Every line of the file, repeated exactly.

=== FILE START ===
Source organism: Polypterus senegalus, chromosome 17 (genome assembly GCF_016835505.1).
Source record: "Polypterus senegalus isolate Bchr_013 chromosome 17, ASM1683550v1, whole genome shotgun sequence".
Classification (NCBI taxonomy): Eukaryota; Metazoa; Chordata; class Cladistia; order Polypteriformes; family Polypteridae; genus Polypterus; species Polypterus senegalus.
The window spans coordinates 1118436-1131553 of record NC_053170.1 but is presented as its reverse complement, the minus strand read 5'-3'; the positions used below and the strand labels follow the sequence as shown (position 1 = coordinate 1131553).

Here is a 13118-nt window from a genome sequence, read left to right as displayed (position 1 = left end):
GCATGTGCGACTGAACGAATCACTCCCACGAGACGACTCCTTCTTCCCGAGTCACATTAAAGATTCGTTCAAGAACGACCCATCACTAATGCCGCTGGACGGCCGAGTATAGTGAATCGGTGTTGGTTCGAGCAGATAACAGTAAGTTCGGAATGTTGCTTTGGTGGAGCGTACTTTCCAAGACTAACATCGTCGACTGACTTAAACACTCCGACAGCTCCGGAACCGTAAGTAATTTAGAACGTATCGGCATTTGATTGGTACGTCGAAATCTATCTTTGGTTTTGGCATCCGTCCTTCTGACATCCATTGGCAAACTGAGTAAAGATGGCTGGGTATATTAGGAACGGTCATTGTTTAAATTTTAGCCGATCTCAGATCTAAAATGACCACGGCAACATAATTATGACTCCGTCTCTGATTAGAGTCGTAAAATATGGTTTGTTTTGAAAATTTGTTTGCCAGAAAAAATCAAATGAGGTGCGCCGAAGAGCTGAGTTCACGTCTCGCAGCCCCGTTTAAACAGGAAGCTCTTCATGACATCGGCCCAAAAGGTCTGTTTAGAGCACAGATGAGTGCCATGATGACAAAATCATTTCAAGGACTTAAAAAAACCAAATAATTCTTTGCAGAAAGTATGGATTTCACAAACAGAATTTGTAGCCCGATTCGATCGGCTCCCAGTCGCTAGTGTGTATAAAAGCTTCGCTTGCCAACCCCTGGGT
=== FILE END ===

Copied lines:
Source organism: Polypterus senegalus, chromosome 17 (genome assembly GCF_016835505.1).
Source record: "Polypterus senegalus isolate Bchr_013 chromosome 17, ASM1683550v1, whole genome shotgun sequence".
Classification (NCBI taxonomy): Eukaryota; Metazoa; Chordata; class Cladistia; order Polypteriformes; family Polypteridae; genus Polypterus; species Polypterus senegalus.
The window spans coordinates 1118436-1131553 of record NC_053170.1 but is presented as its reverse complement, the minus strand read 5'-3'; the positions used below and the strand labels follow the sequence as shown (position 1 = coordinate 1131553).

Here is a 13118-nt window from a genome sequence, read left to right as displayed (position 1 = left end):
GCATGTGCGACTGAACGAATCACTCCCACGAGACGACTCCTTCTTCCCGAGTCACATTAAAGATTCGTTCAAGAACGACCCATCACTAATGCCGCTGGACGGCCGAGTATAGTGAATCGGTGTTGGTTCGAGCAGATAACAGTAAGTTCGGAATGTTGCTTTGGTGGAGCGTACTTTCCAAGACTAACATCGTCGACTGACTTAAACACTCCGACAGCTCCGGAACCGTAAGTAATTTAGAACGTATCGGCATTTGATTGGTACGTCGAAATCTATCTTTGGTTTTGGCATCCGTCCTTCTGACATCCATTGGCAAACTGAGTAAAGATGGCTGGGTATATTAGGAACGGTCATTGTTTAAATTTTAGCCGATCTCAGATCTAAAATGACCACGGCAACATAATTATGACTCCGTCTCTGATTAGAGTCGTAAAATATGGTTTGTTTTGAAAATTTGTTTGCCAGAAAAAATCAAATGAGGTGCGCCGAAGAGCTGAGTTCACGTCTCGCAGCCCCGTTTAAACAGGAAGCTCTTCATGACATCGGCCCAAAAGGTCTGTTTAGAGCACAGATGAGTGCCATGATGACAAAATCATTTCAAGGACTTAAAAAAACCAAATAATTCTTTGCAGAAAGTATGGATTTCACAAACAGAATTTGTAGCCCGATTCGATCGGCTCCCAGTCGCTAGTGTGTATAAAAGCTTCGCTTGCCAACCCCTGGGT